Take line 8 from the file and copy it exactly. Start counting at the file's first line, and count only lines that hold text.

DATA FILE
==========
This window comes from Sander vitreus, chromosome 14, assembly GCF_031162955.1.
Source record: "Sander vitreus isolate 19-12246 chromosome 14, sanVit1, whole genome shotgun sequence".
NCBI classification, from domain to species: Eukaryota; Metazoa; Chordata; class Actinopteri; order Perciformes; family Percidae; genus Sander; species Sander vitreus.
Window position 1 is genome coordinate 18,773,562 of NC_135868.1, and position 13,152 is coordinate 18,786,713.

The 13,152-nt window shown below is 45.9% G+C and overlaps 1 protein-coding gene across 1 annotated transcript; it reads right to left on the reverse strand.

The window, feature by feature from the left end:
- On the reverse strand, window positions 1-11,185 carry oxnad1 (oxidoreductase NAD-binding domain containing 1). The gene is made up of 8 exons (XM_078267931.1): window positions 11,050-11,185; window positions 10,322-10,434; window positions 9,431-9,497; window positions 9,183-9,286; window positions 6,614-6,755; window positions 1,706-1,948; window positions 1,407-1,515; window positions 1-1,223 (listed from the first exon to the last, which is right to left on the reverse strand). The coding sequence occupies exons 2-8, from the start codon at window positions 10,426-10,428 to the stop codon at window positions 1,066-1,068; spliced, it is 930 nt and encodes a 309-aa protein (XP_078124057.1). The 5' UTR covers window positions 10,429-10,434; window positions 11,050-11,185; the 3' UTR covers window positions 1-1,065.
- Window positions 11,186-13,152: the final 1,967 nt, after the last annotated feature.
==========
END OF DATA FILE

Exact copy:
- Window positions 11,186-13,152: the final 1,967 nt, after the last annotated feature.